Here’s How You Can See the ‘Super Flower Blood Moon’ in New Jersey This Week
The year's biggest "supermoon" will light up the sky this Wednesday. The full moon, named the 'Super Flower Blood Moon', will also will mark the only total lunar eclipse of 2021. Get your cameras ready because it is supposed to be a magnificent sight.
According to Space.com, the Earth's shadow will block the sun's light and reflect off the moon, causing it to look like it is red. That is how the name 'blood moon' was coined. What makes this time different from other lunar eclipses is that the moon will reach perigee, which is its closest point to Earth in orbit. When this happens the moon will appear larger than the average full moon, making it a "supermoon."
The supermoon will be visible in New Jersey, Pennsylvania and pretty much most of the world. According to People, the Penumbral eclipse is expected to begin at 4:47 a.m. ET, with a partial eclipse at 5:44 a.m. ET. A full eclipse will occur at 7:11 a.m. ET, and will reach its peak at around 7:18 a.m. ET. The whole thing is expected to end at 7:25 a.m. ET.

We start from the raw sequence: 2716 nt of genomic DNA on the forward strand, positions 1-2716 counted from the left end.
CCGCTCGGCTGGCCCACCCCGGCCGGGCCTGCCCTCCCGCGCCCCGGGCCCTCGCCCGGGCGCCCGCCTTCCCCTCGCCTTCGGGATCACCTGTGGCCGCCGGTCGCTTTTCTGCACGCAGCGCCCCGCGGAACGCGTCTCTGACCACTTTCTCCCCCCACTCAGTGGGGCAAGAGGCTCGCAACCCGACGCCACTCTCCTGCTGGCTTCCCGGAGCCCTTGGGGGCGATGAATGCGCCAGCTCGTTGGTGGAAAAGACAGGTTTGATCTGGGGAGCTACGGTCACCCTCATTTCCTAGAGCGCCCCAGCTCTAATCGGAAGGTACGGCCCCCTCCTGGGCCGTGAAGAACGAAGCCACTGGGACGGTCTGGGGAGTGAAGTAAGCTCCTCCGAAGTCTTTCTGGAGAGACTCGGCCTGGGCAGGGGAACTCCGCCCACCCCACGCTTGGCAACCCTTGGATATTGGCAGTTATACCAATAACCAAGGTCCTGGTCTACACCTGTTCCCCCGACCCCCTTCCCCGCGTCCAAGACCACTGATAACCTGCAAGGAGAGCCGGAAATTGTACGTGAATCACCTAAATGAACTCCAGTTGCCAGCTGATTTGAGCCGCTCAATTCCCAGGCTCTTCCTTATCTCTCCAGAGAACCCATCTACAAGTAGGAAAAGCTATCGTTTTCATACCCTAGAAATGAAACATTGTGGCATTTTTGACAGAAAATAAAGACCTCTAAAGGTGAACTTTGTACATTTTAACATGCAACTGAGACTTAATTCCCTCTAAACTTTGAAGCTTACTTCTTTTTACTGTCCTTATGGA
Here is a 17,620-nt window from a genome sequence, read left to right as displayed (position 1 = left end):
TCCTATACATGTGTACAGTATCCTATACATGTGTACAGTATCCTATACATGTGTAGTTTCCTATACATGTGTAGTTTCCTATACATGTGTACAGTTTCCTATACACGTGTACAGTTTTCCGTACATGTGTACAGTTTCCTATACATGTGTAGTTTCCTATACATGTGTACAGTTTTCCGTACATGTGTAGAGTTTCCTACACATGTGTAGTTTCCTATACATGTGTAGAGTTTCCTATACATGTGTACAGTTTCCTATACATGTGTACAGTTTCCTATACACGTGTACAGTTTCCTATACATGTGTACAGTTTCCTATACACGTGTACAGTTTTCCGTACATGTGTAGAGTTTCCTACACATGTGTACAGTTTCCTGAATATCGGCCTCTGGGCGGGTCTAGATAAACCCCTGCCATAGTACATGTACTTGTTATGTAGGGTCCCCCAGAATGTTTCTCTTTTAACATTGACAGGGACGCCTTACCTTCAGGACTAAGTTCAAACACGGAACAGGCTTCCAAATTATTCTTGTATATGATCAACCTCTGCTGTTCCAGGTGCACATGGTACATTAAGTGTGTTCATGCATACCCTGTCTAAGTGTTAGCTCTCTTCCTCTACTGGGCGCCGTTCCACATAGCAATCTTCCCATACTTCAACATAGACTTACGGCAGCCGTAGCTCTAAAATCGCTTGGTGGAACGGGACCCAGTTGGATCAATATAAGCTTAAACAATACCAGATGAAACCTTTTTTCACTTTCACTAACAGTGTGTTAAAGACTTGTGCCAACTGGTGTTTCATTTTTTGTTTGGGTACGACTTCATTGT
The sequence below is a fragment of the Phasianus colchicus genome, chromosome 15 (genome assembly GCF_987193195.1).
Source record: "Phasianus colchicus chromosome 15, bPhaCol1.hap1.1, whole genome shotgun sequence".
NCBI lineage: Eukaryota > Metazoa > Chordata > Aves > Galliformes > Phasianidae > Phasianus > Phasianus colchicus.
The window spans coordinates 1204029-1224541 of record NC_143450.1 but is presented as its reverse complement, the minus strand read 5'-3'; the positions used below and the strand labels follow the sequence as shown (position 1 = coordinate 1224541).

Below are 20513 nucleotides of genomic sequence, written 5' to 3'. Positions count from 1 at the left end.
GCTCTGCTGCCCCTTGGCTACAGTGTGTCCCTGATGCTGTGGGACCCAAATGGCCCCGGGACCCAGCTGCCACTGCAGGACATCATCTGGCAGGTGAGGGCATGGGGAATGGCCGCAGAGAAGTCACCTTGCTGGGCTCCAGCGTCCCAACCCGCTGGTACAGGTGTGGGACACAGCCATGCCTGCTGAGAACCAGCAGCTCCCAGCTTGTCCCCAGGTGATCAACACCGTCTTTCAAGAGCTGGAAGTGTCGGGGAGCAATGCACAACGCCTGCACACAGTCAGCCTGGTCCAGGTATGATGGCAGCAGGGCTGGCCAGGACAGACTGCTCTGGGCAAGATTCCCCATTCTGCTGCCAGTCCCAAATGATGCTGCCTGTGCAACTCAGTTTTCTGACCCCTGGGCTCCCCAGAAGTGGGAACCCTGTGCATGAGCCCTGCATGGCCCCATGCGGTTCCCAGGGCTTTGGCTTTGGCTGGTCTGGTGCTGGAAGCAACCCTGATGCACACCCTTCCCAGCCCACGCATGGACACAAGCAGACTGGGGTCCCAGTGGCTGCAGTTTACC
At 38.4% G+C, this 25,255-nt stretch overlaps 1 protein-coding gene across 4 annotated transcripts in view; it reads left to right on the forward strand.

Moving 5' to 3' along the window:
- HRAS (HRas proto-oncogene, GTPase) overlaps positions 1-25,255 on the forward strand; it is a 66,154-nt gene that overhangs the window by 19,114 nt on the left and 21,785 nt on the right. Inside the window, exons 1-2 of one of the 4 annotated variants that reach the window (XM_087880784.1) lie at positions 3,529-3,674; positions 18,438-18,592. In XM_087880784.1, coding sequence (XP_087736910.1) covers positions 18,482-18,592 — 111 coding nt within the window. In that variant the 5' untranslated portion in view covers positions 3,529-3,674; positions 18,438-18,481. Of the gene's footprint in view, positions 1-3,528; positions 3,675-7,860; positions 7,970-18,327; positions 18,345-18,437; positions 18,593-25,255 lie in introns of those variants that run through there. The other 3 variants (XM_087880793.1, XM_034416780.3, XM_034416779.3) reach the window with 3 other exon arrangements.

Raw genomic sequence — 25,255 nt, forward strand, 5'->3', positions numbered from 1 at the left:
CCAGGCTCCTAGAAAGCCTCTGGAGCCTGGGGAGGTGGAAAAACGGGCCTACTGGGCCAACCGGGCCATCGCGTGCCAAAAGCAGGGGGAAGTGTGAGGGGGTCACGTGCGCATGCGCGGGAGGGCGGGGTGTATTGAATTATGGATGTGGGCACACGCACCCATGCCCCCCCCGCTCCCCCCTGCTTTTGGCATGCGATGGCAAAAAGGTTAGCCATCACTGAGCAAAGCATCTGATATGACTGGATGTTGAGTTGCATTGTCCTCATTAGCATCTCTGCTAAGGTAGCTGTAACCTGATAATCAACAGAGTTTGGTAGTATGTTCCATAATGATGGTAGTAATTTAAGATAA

The partial eclipse will then end at 8:52 a.m. ET, followed by the ending of the Penumbral eclipse at 9:49 a.m. ET.
It might be difficult to see the moon in some places due to inclement weather or clouds. On Wednesday it is supposed to rain in the Central Jersey air. Clouds are expected to cover the sky the majority of the day so seeing the Super Flower Blood Moon might not be in our forecast.
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